Then-CEO Rex Tillerson has an unusual explanation why Exxon has refused to write down assets so far: Rex told trade publication Energy Intelligence in 2015 that the company has been able to avoid write-downs because it places a high burden on executives to ensure that projects can work at lower prices, and holds them accountable.
“We don’t do write-downs,” Mr. Tillerson told the publication. “We are not going to bail you out by writing it down. That is the message to our organization.”
All of that changed this afternoon, when Exxon, now ex-Tillerson, disclosed the deepest reserves cut in its history as the ongoing rout in oil prices erased the value of a $16 billion oil-sands investment and other North American assets. In a press release filed after the close, Exxon announced that "proved reserves were 20 billion oil-equivalent barrels at year-end 2016, inclusive of a net reduction of 3.3 billion oil-equivalent barrels from 2015. Reserves changes in 2016 reflect new developments as well as revisions and extensions to existing fields resulting from drilling, studies, analysis of reservoir performance and application of the methodology prescribed by the U.S. Securities and Exchange Commission."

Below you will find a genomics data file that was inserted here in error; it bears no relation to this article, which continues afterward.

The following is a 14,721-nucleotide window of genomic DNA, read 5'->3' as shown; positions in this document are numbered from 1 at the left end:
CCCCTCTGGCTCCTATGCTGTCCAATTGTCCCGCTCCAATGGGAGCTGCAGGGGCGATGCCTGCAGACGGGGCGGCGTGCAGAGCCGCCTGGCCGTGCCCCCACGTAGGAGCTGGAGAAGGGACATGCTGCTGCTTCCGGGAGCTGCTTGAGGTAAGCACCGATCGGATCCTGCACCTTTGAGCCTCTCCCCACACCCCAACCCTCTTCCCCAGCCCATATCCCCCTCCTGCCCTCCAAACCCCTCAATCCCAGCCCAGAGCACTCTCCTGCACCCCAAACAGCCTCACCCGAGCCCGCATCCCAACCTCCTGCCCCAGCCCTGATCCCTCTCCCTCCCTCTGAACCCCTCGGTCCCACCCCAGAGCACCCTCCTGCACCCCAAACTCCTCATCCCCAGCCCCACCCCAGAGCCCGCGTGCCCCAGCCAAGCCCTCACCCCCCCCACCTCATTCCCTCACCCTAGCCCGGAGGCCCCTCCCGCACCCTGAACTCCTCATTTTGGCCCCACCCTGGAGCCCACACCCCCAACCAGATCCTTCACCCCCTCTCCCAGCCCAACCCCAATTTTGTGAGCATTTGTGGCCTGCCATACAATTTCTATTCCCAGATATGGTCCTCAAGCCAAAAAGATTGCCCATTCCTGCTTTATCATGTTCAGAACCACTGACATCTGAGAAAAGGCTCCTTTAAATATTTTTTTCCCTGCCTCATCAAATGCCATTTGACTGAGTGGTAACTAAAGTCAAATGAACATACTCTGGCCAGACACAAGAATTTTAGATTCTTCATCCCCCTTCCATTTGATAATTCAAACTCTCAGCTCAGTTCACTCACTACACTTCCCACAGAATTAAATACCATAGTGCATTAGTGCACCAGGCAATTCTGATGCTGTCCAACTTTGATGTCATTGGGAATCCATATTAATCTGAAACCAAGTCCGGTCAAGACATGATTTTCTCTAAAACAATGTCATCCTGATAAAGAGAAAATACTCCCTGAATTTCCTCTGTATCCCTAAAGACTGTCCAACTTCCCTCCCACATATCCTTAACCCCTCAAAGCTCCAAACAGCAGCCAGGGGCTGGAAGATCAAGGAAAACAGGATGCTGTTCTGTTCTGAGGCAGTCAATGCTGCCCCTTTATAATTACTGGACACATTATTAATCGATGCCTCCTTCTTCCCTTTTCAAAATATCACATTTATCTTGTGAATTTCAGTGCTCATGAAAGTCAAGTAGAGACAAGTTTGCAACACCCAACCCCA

As a result of very low prices during 2016, certain quantities of liquids and natural gas no longer qualified as proved reserves under SEC guidelines.
In other words, after years of denials, and claims that "we don't do write-down", Exxon just concluded the biggest reserve cut on record, as 3.3 billion barrels of crude was removed from the company's "proved reserves" category. The revisions were triggered when low energy prices made it mathematically impossible to profitably harvest those fields within five years. The massive 3.5-billion barrel Kearl oil-sands development in western Canada accounted for most of the hit, with another 800 million oil-equivalent barrels in North America did not qualify as proved reserves, "mainly due to the acceleration of the projected economic end-of-field life."
Following the reserve cut, the company's total reserves dropped to 20 billion, the lowest in two decades.